And so shoegaze became a sort of short-lived but incredibly powerful form of sonic rebellion, misusing the instruments to make something new. The antecedents were clear –
But in truth it was a tiny, insular scene. It became a kind of meme in the magazines who covered it. It was dubbed “the scene which celebrates itself”. Coverage of it also became a parody of itself. Critics found it hard to describe the music because it had few or indistinct lyrics and so much weird emotion just in the guitars. Once the phrase “sonic cathedrals” was used more than once, it became a laughing stock.
This list is not meant to be exhaustive, it’s just my favourites and some memories of the time. Shoutout to
Shoegaze is also not only in the past tense. It has been re-born by a couple of new generations now and that only happens when the music was good to begin with. It’s funny that a term so despised by the original bands can be so accepted: the new breed including Melbourne’s own most excellent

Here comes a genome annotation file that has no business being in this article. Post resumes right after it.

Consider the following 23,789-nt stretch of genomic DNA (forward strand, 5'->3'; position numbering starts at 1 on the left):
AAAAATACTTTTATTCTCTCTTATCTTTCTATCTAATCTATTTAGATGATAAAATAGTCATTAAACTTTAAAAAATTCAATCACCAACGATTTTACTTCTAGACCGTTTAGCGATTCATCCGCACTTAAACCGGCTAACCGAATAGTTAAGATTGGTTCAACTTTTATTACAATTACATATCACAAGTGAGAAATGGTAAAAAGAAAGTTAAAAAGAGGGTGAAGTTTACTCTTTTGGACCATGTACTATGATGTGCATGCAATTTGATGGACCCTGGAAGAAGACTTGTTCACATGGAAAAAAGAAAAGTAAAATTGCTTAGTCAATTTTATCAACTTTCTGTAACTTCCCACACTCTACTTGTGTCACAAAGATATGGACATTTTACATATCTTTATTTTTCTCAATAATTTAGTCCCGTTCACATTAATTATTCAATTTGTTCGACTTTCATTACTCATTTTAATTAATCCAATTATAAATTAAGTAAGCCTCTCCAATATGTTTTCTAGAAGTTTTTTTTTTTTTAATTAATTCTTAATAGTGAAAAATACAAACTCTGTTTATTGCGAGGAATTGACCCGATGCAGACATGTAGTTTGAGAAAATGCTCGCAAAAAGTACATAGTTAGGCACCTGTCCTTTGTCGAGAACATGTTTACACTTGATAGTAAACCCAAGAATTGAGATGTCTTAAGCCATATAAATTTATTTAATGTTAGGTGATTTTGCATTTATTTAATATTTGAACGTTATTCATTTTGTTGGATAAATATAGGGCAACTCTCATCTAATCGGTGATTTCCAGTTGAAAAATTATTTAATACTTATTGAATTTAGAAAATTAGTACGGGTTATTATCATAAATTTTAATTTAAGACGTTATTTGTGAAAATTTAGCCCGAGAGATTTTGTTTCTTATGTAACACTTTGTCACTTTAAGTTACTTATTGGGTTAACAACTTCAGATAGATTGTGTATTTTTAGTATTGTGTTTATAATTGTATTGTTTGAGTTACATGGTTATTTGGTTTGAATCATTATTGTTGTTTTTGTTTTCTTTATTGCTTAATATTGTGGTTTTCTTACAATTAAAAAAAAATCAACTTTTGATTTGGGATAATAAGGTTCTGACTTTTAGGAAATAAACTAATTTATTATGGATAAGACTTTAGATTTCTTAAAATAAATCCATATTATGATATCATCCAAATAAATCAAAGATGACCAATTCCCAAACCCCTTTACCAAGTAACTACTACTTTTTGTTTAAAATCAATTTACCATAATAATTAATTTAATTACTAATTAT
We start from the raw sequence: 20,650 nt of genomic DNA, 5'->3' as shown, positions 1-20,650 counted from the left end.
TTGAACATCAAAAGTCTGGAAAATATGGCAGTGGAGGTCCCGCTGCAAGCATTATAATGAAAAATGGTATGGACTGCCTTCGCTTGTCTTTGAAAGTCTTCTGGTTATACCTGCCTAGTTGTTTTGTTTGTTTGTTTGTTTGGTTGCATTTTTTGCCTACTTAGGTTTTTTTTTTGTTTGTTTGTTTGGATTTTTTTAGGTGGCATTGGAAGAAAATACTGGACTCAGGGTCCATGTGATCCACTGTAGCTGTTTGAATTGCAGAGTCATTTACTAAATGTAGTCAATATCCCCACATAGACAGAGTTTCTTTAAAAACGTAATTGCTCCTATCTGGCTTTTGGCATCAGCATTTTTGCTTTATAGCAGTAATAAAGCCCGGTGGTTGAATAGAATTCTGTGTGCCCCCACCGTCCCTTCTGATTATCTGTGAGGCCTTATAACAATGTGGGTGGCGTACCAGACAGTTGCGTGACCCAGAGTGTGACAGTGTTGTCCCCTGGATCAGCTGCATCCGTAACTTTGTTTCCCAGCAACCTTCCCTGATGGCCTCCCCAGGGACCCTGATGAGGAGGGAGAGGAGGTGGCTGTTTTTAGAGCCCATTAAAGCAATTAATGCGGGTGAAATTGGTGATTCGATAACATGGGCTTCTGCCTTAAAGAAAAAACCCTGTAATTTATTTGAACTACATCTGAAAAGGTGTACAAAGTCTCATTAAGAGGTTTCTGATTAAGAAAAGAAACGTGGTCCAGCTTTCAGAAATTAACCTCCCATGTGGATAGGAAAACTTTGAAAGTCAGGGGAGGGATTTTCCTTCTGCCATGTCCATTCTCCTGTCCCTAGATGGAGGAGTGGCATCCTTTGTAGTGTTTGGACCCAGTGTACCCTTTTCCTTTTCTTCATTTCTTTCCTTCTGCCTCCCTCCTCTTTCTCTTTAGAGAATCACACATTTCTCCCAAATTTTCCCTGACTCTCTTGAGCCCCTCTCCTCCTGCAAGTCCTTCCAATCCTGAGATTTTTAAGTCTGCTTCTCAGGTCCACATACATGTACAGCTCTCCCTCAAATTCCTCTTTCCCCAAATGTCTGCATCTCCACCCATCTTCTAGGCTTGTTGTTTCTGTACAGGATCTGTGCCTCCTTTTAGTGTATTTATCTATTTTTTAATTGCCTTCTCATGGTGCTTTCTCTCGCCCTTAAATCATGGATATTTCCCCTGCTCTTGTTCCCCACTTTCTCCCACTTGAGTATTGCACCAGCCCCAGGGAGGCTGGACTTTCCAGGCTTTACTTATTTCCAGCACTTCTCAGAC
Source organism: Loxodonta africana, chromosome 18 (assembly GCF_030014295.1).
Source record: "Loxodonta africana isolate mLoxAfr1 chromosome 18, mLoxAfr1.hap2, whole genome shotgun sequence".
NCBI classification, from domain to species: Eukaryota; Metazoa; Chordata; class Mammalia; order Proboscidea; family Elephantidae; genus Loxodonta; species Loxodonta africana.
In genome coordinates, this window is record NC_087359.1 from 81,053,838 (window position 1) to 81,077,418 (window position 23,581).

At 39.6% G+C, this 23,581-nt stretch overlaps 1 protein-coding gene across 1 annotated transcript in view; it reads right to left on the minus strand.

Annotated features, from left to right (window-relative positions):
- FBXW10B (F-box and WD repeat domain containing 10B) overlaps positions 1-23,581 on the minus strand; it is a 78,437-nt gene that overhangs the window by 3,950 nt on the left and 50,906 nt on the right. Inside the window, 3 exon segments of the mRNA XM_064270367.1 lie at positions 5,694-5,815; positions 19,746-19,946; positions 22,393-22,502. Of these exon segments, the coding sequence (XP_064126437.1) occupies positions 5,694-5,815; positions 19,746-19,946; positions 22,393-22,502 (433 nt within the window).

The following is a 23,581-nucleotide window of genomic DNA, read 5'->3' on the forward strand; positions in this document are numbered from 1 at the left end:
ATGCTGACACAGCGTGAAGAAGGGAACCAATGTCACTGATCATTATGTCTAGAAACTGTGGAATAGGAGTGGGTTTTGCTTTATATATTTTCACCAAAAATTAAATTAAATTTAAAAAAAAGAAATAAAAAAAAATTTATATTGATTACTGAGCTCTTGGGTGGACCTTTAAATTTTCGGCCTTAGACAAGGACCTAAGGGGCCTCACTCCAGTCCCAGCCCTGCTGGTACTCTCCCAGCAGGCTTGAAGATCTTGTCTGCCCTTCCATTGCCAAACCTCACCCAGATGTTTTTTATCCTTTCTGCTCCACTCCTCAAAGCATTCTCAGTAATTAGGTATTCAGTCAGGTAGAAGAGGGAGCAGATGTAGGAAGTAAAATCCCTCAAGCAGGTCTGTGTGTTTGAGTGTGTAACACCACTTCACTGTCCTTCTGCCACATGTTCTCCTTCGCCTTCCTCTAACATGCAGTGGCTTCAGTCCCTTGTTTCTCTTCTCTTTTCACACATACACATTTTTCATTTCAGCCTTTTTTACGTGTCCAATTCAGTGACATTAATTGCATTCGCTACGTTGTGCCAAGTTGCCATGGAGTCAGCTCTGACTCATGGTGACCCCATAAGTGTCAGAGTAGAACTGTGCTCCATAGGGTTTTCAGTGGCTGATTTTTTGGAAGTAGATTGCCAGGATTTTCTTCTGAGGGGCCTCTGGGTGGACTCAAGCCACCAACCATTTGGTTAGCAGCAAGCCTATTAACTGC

Neither do those who were there in the beginning and have reformed off the back of it. Slowdive’s
THE very term “shoegaze” – and its offshoots “shoegazer” or “shoegazing” – is awful and I couldn’t believe at the time that it took off. But remember that right through the ’90s two very important music magazines came out weekly, out of London: Melody Maker and NME.
Their writers were inventing scenes and genres left, right and centre to keep people buying their magazines and to be one ahead of the competition. What seems to have happened was a guy called Andy Ross, who ran the Food label and managed early Blur, hired someone who was dating the guy from Moose. So he went and saw Moose and Chapterhouse (and Ride, Slowdive et al) and got swept up in the whole emerging scene.